Tulane study calls for alternatives to Bonnet Carré Spillway to improve river management

In response to an unprecedented four openings of the Bonnet Carré Spillway in the last five years and with the possibility of more climate-driven river floods, a new Tulane University study has demonstrated the efficacy of upper river diversions as a means to improve river management and reduce the volume of water flowing through the spillway.

The Bonnet Carré Spillway, located in St. Charles Parish, allows flood waters from the Mississippi River to flow into Lake Pontchartrain and then into the Gulf of Mexico. It has been opened 16 times since its construction in 1937 — four times since March 2018. In 2019, an unprecedented volume of water was released through the structure, nearly 31 million acre-ft (which means that 31 million acres area covered with 1 foot of water).

Opening the spillway relieves pressure on levees that protect about one million people in southeast Louisiana from flooding and allows the Corps to maintain river stages and regulate river flow downstream from the spillway.

"Every time it operates, especially if it operates in the summer or late spring, when temperatures are high, there is an impact on water quality.”

Ehab Meselhe, professor in the Tulane Department of River-Coastal and Science Engineering

The Tulane study was conducted by Ehab Meselhe, a professor in the Department of River-Coastal and Science Engineering who helped build numerical models used in Louisiana’s 2012 and 2017 Coastal Master Plans.

He said environmental challenges resulting from the recent and frequent operation of the spillway by the U.S. Army Corps of Engineers underscores the urgency of identifying alternatives to improve river management and confront the new normal of more frequent river floods, including solutions to reduce the magnitude and duration of spillway openings with effects on wildlife, seafood production, coastal communities and economies.

“In 2018, 2019 and 2020, it was the first time ever that the spillway was opened in three consecutive years. And in 2019 it was also the first time ever for the spillway to be opened twice in the same calendar year,” Meselhe said.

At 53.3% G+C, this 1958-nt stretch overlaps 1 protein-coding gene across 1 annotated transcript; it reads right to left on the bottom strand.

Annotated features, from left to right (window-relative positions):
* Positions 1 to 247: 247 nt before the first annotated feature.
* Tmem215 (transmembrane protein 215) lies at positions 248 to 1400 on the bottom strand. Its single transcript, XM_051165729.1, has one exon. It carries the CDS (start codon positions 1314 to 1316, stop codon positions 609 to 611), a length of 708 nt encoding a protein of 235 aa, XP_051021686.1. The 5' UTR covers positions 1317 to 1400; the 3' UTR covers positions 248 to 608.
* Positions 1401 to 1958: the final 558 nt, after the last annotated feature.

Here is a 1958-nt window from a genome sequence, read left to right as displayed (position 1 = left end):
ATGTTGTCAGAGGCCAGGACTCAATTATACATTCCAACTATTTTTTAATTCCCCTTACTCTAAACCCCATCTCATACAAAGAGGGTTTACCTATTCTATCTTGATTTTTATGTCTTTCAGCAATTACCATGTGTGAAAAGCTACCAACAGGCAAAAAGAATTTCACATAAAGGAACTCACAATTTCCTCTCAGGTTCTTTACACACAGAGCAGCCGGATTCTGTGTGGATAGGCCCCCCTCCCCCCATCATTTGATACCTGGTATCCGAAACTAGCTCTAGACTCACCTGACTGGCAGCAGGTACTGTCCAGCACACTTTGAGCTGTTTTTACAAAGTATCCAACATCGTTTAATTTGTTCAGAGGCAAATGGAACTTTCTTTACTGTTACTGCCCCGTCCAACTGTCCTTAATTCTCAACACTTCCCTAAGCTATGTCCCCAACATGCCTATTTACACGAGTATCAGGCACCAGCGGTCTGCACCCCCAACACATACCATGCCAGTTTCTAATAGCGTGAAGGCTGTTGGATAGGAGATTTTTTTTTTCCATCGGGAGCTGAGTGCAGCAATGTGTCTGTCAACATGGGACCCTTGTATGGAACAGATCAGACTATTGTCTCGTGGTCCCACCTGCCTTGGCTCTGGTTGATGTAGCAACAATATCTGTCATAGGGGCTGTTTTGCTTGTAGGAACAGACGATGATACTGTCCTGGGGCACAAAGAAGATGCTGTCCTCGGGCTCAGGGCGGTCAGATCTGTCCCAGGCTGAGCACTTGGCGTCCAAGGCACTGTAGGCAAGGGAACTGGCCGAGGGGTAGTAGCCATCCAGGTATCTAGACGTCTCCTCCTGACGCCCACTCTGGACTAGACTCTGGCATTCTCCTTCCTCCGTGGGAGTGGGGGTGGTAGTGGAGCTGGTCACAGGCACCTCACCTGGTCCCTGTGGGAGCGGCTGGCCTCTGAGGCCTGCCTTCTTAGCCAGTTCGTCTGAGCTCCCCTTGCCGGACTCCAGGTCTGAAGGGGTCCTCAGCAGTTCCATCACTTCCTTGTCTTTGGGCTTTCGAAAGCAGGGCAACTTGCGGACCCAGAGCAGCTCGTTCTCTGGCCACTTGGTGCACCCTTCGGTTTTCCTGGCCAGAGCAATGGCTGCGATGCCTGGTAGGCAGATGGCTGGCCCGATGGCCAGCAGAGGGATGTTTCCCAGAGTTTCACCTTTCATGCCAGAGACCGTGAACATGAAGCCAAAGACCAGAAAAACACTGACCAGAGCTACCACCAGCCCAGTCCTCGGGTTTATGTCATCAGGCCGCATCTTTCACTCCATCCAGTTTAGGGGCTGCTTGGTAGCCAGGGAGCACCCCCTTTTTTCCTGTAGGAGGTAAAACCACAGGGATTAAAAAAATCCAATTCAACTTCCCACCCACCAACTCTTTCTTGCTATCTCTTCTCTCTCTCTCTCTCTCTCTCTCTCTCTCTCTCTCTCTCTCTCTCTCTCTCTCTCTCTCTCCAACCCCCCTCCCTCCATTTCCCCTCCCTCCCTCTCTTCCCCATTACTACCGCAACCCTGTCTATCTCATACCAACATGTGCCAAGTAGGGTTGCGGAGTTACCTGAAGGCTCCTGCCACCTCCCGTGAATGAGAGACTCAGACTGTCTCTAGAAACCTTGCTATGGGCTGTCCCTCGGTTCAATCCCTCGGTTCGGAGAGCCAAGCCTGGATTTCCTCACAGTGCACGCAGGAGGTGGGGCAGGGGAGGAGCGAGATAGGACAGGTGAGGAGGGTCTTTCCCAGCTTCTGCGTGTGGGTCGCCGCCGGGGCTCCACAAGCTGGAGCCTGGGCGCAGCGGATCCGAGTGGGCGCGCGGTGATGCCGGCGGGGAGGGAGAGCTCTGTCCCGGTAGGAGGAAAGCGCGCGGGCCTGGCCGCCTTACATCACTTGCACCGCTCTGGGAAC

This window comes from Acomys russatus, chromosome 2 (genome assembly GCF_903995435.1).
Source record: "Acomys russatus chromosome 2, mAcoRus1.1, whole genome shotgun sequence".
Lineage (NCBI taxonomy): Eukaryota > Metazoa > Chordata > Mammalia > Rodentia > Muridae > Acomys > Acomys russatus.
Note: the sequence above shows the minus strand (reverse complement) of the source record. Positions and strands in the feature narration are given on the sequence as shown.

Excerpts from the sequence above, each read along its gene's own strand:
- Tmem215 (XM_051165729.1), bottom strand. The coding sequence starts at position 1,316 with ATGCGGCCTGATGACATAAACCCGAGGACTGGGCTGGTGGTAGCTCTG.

“And every time it operates, especially if it operates in the summer or late spring, when temperatures are high, there is an impact on water quality.”

Science indicates that climate change might cause more frequent floods on the Mississippi River, requiring more regular openings of the Bonnet Carré Spillway. To confront this new normal, Restore the Mississippi River Delta, a group of nonprofit conservation organizations asked Meselhe to explore solutions for improving river management that are currently proposed as part of Louisiana’s Coastal Master Plan. Meselhe modeled how three river diversions planned north of the Bonnet Carré Spillway can be operated to relieve pressure and reduce the volume of water flowing through the spillway, while also restoring coastal ecosystems. The organizations include Environmental Defense Fund, which funded the study, along with Lake Pontchartrain Basin Foundation, the National Wildlife Federation, Coalition to Restore Coastal Louisiana, and National Audubon Society.

The study — the first of the phases — uses digital models to simulate several diversions as possible flood control outlets. They include Ama North, Ama, Union and River Reintroduction in Lake Maurepas. Due to its small size, Maurepas had little impact but Ama North and Union, both individually and jointly, resulted in a noticeable reduction to the magnitude of the Bonnet Carré pulse.

Specifically, when the Ama North and Union diversions are operated jointly, the reduction in the flow volume released through the BCS ranged between 57 percent and 61 percent, while reducing the duration of the opening from 143 days to 96 days.

The second part of the study will be a basin-side analysis designed to capture and quantify the potential benefits of using the upper river diversions as flood control outlets. The goal of such an analysis will be to examine the impact of the water quality and the potential environmental benefits to the wetlands and estuarine systems.

Ideally, the results of the study will be presented to Congress, which would have to support other scientifically defensible options as possibilities to better manage the river, Meselhe said.

“We completely understand the way the Corps of Engineers operates Bonnet Carré, and this study is not meant in any way at all to criticize the Corps” Meselhe said. “We are simply saying, ‘why not combine flood control objectives with ecosystem restoration opportunities-- a win-win.”